NORTH ADAMS — It looks like the city’s ongoing effort to sell off the iconic Mohawk Theater will continue to be an uphill battle.
At an open house to allow potential bidders to tour the building last Thursday, there were few visitors. The hours ran from 9 a.m. to 3:30 p.m. According to a city employee posted at the door, there had only been one serious potential bidder by 1 p.m.
There had been a bidder who offered $21,000 last fall, but Mayor Jennifer Macksey rejected the proposal and it was put out to bid again, with the hopes of getting at least $100,000.
The Mohawk Theater opened in 1938, and closed in 1991.
The city bought the Mohawk Theater in 2002 to prevent further deterioration and keep the iconic building standing. It is considered a stellar example of Art Deco architecture in Western Massachusetts.
In the mid-1930s, Loews Cinemas hired the Boston architectural firm of Mowl & Rand to design the 1,200-seat theater, which also featured a Native American motif throughout the public areas.
On opening night in 1938, 1,250 people paid 35 cents each to see “That Certain Age,” a black and white musical, starring Deanna Urbin, Melvyn Douglas and Jackie Cooper. By the 1980s, new multi-screen theaters and VHS tapes started reducing attendance at the old-style, one-screen theaters, and the Mohawk was not immune.
The theater was sold in 1987 to a private investor, who opened the theater for occasional movie and live concert offerings, but efforts to maintain the Mohawk were short lived. In 1991, its doors were closed again.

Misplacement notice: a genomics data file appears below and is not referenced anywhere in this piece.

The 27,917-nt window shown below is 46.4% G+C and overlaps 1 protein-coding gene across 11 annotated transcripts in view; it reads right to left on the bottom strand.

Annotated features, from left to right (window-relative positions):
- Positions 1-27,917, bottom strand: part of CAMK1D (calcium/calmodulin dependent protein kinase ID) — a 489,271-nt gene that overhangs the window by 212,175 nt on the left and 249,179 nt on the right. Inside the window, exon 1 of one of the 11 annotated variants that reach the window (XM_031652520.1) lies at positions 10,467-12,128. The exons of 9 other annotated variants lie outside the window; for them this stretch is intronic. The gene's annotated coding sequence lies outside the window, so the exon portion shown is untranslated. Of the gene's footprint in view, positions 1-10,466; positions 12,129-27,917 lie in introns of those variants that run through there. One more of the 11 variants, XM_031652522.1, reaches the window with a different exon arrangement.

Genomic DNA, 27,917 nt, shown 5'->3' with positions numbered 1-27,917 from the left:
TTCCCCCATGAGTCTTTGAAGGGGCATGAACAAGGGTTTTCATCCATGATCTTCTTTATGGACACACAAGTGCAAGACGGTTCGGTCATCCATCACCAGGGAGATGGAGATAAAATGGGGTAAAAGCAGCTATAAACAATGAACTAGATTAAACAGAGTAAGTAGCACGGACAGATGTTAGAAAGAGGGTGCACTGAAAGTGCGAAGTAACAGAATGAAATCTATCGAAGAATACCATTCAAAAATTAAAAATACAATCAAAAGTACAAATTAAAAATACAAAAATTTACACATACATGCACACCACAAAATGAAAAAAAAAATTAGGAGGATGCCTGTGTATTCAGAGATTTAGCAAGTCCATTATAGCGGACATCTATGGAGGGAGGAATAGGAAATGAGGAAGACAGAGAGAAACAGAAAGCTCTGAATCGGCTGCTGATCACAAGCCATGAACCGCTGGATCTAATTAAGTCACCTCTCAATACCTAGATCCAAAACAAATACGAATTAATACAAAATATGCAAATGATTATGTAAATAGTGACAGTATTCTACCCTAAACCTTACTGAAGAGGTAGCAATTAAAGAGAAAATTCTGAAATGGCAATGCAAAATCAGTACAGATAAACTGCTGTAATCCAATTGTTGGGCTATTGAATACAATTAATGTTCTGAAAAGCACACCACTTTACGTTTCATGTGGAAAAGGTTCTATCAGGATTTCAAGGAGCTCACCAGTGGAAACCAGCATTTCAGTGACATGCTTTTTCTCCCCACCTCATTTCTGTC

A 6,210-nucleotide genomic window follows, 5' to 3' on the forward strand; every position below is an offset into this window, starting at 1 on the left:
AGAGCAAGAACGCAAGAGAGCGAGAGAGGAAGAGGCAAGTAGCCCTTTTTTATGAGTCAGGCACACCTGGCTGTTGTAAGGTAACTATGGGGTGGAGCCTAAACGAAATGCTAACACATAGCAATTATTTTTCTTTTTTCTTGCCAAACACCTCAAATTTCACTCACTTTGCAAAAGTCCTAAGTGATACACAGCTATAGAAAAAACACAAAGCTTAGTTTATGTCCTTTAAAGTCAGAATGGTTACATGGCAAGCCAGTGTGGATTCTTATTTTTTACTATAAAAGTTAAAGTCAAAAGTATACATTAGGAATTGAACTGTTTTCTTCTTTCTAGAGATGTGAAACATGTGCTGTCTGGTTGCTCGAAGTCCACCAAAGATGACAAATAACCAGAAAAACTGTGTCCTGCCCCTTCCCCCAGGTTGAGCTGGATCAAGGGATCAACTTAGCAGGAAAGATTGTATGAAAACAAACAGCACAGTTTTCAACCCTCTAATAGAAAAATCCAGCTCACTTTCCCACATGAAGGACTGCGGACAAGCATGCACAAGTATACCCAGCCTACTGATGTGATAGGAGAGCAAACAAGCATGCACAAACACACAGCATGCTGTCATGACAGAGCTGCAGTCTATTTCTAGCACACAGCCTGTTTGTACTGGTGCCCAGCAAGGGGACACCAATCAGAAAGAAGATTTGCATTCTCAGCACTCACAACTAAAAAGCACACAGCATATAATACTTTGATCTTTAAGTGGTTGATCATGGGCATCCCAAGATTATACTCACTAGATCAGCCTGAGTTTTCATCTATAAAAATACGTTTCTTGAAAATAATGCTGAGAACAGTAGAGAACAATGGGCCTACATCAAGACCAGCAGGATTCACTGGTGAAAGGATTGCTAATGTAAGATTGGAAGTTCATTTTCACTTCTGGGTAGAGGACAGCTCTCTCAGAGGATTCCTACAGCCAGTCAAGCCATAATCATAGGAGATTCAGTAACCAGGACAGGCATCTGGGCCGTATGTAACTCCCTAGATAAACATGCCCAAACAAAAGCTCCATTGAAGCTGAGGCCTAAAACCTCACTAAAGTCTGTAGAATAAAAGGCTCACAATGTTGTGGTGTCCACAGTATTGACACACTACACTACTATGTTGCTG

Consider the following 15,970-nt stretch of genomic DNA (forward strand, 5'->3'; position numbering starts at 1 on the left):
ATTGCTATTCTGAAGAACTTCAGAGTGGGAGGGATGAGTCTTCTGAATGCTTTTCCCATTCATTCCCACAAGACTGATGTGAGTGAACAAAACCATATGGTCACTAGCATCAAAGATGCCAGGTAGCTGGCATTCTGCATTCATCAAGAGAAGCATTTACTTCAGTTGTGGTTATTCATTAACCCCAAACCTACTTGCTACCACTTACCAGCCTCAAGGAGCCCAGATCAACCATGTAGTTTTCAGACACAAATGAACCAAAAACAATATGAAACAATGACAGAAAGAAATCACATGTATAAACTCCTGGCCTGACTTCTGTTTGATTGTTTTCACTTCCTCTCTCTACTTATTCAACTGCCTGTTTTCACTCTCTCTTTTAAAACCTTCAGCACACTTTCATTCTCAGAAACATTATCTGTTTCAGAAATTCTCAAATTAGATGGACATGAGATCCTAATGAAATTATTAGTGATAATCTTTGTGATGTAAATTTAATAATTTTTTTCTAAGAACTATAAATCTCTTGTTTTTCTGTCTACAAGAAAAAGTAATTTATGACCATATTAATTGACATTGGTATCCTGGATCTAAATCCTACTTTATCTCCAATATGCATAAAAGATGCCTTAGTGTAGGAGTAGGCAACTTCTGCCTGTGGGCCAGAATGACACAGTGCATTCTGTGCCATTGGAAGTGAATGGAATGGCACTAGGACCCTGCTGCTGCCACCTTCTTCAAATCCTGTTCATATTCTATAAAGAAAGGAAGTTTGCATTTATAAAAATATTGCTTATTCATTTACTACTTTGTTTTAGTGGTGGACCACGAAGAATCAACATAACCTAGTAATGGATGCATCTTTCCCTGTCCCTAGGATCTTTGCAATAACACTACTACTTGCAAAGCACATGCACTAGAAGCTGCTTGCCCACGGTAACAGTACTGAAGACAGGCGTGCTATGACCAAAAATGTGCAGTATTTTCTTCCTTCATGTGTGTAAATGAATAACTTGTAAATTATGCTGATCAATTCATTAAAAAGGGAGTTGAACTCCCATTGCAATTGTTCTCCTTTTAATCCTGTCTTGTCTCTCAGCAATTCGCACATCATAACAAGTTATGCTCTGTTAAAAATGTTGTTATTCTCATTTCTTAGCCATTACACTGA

In the early 1990s, the theater hosted a boxing match and Johnny Cash concert. But any momentum was short-lived. It soon became vacant, and deterioration set in with water leaks hastening the damage. The roof has since been repaired, and a recent grant will fund a rejuvenation of the marquee.
Former North Adams Mayor John Barrett, who led efforts to acquire the Mohawk when he was mayor, fostered the city’s purchase of the building, which led to several projects to fend off any further deterioration.
The next mayor, Richard Alcombright, tried unsuccessfully to broker a partnership with the Massachusetts College of Liberal Arts. Alcombright also brought in celebrities Lauren Hutton, Laurence Fishburne, Catherine Nouvel, and Jeremy Irons to tour the theater to hear their ideas about what might bring it back to commercial success.
Mayor Tom Bernard, Alcombright’s successor, was able to attract a bidder in 2021, but the $21,000 offer was not enough to gain support from the city council.